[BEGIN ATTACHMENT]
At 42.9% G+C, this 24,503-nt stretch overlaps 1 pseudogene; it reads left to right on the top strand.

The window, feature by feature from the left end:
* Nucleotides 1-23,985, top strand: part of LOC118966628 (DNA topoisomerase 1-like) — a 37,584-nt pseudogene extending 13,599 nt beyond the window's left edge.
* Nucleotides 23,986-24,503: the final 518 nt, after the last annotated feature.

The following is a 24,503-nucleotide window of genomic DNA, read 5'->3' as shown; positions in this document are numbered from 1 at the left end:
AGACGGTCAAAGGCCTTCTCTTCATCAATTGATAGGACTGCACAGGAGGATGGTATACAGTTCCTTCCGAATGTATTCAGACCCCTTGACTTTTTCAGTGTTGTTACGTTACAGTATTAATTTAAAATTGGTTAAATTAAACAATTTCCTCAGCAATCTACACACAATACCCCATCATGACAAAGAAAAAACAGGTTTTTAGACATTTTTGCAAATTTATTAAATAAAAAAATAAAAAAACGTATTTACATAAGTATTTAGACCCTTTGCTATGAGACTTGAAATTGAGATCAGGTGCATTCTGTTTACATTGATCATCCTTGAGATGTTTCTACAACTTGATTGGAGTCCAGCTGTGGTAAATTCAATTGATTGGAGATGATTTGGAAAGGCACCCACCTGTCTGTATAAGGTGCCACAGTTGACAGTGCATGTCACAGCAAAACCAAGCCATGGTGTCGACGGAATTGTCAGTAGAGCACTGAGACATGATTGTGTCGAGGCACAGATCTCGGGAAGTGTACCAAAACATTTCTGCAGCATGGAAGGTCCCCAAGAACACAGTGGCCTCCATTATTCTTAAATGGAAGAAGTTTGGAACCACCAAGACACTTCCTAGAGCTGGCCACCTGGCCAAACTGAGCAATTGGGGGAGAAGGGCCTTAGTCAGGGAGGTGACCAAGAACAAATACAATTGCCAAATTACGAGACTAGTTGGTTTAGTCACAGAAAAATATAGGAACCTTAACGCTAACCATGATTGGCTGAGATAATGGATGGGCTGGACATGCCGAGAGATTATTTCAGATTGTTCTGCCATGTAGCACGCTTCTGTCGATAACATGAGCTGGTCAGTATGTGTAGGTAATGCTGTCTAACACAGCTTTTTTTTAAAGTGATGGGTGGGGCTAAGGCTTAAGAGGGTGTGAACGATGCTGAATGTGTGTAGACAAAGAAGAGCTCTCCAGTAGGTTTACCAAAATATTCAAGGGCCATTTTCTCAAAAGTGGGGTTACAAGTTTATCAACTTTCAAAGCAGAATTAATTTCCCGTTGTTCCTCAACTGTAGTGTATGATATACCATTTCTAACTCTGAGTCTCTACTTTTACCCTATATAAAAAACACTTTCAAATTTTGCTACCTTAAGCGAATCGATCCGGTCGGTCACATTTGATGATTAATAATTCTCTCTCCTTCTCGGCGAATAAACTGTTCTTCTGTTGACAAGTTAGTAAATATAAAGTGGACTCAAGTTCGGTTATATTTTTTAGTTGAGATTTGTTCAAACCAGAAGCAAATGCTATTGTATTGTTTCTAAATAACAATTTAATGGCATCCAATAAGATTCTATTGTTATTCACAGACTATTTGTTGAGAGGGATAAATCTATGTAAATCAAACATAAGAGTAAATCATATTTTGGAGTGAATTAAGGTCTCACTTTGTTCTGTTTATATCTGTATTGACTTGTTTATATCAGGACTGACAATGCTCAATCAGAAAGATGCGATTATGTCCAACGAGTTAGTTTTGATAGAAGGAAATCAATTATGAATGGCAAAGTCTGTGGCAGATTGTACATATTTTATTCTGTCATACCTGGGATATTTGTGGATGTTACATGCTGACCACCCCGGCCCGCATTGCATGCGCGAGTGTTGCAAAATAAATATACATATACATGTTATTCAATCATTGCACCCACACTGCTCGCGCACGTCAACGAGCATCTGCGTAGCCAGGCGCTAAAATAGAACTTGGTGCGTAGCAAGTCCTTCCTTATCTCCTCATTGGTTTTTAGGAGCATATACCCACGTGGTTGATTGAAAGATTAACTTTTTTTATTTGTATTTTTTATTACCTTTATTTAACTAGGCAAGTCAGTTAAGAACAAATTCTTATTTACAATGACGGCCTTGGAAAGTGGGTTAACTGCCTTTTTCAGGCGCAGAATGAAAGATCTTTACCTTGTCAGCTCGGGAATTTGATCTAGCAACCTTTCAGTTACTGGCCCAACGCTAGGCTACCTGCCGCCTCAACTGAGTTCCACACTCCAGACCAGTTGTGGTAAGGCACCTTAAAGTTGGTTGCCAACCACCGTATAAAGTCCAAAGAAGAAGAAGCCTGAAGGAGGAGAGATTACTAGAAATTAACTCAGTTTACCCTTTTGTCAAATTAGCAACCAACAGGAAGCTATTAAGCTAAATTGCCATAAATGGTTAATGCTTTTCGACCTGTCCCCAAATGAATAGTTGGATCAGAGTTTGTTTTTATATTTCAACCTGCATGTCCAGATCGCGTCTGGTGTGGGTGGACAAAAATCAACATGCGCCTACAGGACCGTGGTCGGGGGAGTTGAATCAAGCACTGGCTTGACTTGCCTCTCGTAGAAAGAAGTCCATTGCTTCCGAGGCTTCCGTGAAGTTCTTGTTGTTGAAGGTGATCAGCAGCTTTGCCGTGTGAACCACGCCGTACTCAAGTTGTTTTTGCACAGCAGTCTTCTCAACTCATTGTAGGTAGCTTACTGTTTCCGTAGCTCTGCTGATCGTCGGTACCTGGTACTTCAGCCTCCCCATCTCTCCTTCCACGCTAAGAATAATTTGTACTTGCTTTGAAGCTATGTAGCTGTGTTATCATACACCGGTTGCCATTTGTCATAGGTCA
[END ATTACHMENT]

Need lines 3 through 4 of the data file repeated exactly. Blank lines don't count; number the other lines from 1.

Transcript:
* Nucleotides 1-23,985, top strand: part of LOC118966628 (DNA topoisomerase 1-like) — a 37,584-nt pseudogene extending 13,599 nt beyond the window's left edge.
* Nucleotides 23,986-24,503: the final 518 nt, after the last annotated feature.